ALBANY, N.Y. (NEWS10) — The pandemic drags on and so do lasting side effects for people who supposedly recovered from COVID. Maya McNulty is one such “long-hauler” who says even 10 months later, she’s still not free from coronavirus.
“Back in March after I tested positive, Department of Health had called and said to rest for 14 days, but three days into that I was dying of respiratory failure and March 21, I was put into a medically induced coma,” McNulty explains to NEWS10’s Mikhaela Singleton.
She says she stayed in that coma for 10 days, then on a ventilator for six weeks. Now even long after the virus left her and she produced antibodies, she still suffers through constant pain from the ventilator scars, caught bronchitis twice due to her weakened lungs, and also shows signs of PTSD and irregular heart palpitations. McNulty also says a constant feeling of brain fog makes it extremely difficult to concentrate, and so she’s also out of work.
“As a long-hauler, it’s really just you’ve got to keep being really tough and just pulling yourself through,” McNulty says while trying not to cough.
Albany Medical Center doctors set up the Post-COVID Care Clinic to try and find people who show lasting damage from the virus.
“These patients were extremely distraught. They needed help, they needed support and care, and so we felt that this was the need of the hour, so to speak. This new illness and what consequences are playing out for many people,” says Dr. Anupama Tiwari, a pulmonologist and also the AMC Post-COVID Care Clinic director.
McNulty is one of the clinic’s patients and so is Bri Burlett who suffered some brain damage after she contracted COVID back in April.
“I recovered at home, but I started getting my neurological symptoms back in July and they seem to be getting progressively worse,” Burlett explains.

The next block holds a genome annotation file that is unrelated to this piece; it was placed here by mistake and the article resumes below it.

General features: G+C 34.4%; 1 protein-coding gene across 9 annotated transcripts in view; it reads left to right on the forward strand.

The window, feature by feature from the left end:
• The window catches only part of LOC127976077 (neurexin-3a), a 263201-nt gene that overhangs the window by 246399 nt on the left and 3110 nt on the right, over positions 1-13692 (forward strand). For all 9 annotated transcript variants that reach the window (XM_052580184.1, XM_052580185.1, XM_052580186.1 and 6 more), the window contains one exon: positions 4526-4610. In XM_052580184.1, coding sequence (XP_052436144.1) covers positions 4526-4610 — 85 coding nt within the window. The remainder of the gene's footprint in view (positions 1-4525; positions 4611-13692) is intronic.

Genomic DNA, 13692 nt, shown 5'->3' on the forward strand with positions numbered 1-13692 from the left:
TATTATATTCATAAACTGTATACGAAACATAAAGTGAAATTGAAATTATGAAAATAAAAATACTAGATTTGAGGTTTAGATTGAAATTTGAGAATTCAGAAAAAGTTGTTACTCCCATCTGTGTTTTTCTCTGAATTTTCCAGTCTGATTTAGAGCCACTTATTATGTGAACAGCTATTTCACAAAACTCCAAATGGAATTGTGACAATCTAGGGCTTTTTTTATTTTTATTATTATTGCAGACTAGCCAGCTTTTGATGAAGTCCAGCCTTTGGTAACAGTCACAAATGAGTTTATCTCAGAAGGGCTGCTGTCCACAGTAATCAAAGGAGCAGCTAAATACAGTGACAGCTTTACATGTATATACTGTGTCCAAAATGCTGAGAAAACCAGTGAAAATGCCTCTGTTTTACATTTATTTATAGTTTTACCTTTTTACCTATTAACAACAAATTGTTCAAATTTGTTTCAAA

“It definitely affects my day-to-day life. I’m still out of work, I have really bad neuropathy pain in my feet and hands and then of course the tremors. It’s definitely very scary because you don’t know if this is a temporary thing, if it’s going to be something that, you know, is going to be lifelong,” she goes on to say.
Doctor Tiwari says she and her team cover everything from heart and lung specialists, to psychological experts. Their goal is to treat the trauma, but also to study it.
“It could be someone who is young or old or with medical issues or not, it can still go on to present these persistent symptoms. At this time, there are very few commonalities other than they are still sick,” Dr. Tiwari explains.
“We need to have research on these patients in terms of collecting data on this population and studying them, and then see how this group of people evolve and that will help us formulate better treatment plans for them.”
She says the hospital is working to get the word out and find those post-COVID patients who recovered at home. McNulty and Burlett say they’re grateful to get the care they need and to be taken seriously.
“There’s times where people have said to me with my voice box or with the way I feel, that it’s in my head. … We are a new breed of survivors and we need medical attention,” says McNulty, who also started a social media group, COVID Wellness, for survivors to share information and support.
“Knowing that you’re not alone in this, that there’s others experiencing it also. Not that you want others to be going through this, but just to know that you’re not alone in it,” says Burlett.
The Centers for Disease Control and Prevention estimates around one-third of COVID-19 patients show lasting signs of illness. Symptoms can include:
- Shortness of breath
- Fatigue or exhaustion
- Racing heart
- Chest pain
- Inability to concentrate
- General feeling of malaise
If you or someone you know is experiencing these or other symptoms after recovering from COVID-19, visit the AMC Post-COVID Care Clinic at 16 New Scotland Avenue, Second Floor or call 518-262-9340 for more information or to set up an appointment. Telemedicine visits are also available.